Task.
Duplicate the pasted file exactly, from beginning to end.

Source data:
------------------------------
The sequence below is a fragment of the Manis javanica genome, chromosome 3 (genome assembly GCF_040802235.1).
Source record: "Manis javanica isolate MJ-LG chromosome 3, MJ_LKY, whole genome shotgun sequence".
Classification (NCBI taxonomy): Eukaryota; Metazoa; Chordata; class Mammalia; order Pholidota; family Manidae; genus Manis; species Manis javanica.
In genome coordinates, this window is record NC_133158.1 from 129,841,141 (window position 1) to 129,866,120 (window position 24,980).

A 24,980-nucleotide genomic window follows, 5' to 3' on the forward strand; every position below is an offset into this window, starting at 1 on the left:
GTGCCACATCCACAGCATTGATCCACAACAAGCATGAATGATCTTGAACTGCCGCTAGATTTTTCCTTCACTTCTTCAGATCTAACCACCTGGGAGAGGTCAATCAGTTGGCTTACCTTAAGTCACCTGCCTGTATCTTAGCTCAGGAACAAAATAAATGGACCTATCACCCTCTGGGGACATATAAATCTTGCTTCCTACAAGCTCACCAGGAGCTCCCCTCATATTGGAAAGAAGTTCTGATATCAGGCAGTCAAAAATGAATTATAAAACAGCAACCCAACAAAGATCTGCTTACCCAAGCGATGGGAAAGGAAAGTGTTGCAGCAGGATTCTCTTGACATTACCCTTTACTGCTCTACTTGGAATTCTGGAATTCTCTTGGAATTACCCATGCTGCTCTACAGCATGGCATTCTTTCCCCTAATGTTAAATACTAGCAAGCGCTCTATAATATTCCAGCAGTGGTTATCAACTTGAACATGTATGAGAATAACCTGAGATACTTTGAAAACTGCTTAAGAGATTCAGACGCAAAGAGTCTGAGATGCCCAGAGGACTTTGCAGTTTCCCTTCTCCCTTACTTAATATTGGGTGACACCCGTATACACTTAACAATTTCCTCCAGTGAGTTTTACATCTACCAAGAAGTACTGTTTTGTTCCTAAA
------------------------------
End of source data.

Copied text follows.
The sequence below is a fragment of the Manis javanica genome, chromosome 3 (genome assembly GCF_040802235.1).
Source record: "Manis javanica isolate MJ-LG chromosome 3, MJ_LKY, whole genome shotgun sequence".
Classification (NCBI taxonomy): Eukaryota; Metazoa; Chordata; class Mammalia; order Pholidota; family Manidae; genus Manis; species Manis javanica.
In genome coordinates, this window is record NC_133158.1 from 129,841,141 (window position 1) to 129,866,120 (window position 24,980).

A 24,980-nucleotide genomic window follows, 5' to 3' on the forward strand; every position below is an offset into this window, starting at 1 on the left:
GTGCCACATCCACAGCATTGATCCACAACAAGCATGAATGATCTTGAACTGCCGCTAGATTTTTCCTTCACTTCTTCAGATCTAACCACCTGGGAGAGGTCAATCAGTTGGCTTACCTTAAGTCACCTGCCTGTATCTTAGCTCAGGAACAAAATAAATGGACCTATCACCCTCTGGGGACATATAAATCTTGCTTCCTACAAGCTCACCAGGAGCTCCCCTCATATTGGAAAGAAGTTCTGATATCAGGCAGTCAAAAATGAATTATAAAACAGCAACCCAACAAAGATCTGCTTACCCAAGCGATGGGAAAGGAAAGTGTTGCAGCAGGATTCTCTTGACATTACCCTTTACTGCTCTACTTGGAATTCTGGAATTCTCTTGGAATTACCCATGCTGCTCTACAGCATGGCATTCTTTCCCCTAATGTTAAATACTAGCAAGCGCTCTATAATATTCCAGCAGTGGTTATCAACTTGAACATGTATGAGAATAACCTGAGATACTTTGAAAACTGCTTAAGAGATTCAGACGCAAAGAGTCTGAGATGCCCAGAGGACTTTGCAGTTTCCCTTCTCCCTTACTTAATATTGGGTGACACCCGTATACACTTAACAATTTCCTCCAGTGAGTTTTACATCTACCAAGAAGTACTGTTTTGTTCCTAAA